However, I was told that there were other coffee shops prior to this Bull Dog.  Supposedly, the original coffee shop was housed in a police station.  Talk about have the cops keeping a close watch on the action. Does this mean they had substations in the whore houses?

Renée and Stuart Mennie live on the edge of the Red Light District in Amsterdam, so in all our comings and goings and to-ings and fro-ings Michael and I saw quite a lot of the wares on display, as well as all the various establishments that sell the assistive accoutrements
of the world’s oldest act, whether performed by professionals or hapless
amateurs.  (OK, for the country hicks among you, I’m talking about the sex  shops, dummies!)

Being a good little tourist, I did not photograph any of the ladies in their windows or even the colorfully enticing door signs of their establishments.
Apparently, this is frowned upon and actively acted upon, as in you
could be relieved of your camera by an enraged madam/monsieur or the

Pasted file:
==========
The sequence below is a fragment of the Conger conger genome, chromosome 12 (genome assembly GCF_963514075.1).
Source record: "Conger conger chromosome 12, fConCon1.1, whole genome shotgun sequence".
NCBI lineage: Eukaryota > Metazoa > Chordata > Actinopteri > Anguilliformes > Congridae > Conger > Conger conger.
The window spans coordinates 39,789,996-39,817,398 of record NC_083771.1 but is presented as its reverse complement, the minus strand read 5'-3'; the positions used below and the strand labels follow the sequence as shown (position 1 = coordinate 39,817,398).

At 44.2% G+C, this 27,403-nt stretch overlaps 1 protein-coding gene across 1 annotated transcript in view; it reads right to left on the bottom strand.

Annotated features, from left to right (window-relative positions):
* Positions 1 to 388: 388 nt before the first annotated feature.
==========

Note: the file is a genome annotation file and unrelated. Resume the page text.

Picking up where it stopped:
establishment bouncer.  But I did sneak a photo of this unique little sign that was stuck in the corner of the door to one of the smaller assistive devices shops:
And now for the real reason we’re in the Netherlands….

Michael and Terry Mulligan have been working quite hard on their lecture series for the medical school class they are teaching.  Terry, who first taught this class a few years ago, will be here for another week, then returns to the States, where he’s a colleague of Michael’s at the University of Maryland School of Medicine.  The class they are teaching is for
second-year students, who have had little, if any, clinical experience, so to
have two experienced, high-powered clinicians giving them the scoop on real emergency medicine as practiced in the real world is rather thrilling.  At least none of them has fallen asleep yet.

On the other hand, teaching this class hasn’t exactly been a hardship for the two of them either.  Michael came home positively glowing after the first day.  Out of 29 students, all but about 4 were women and, to use his words, “they’re ALL BEAUTIFUL!”

Need I say more?

In all seriousness, Terry and Michael have their work cut out for them.
In this coming week they will meet with the Minister of Health for the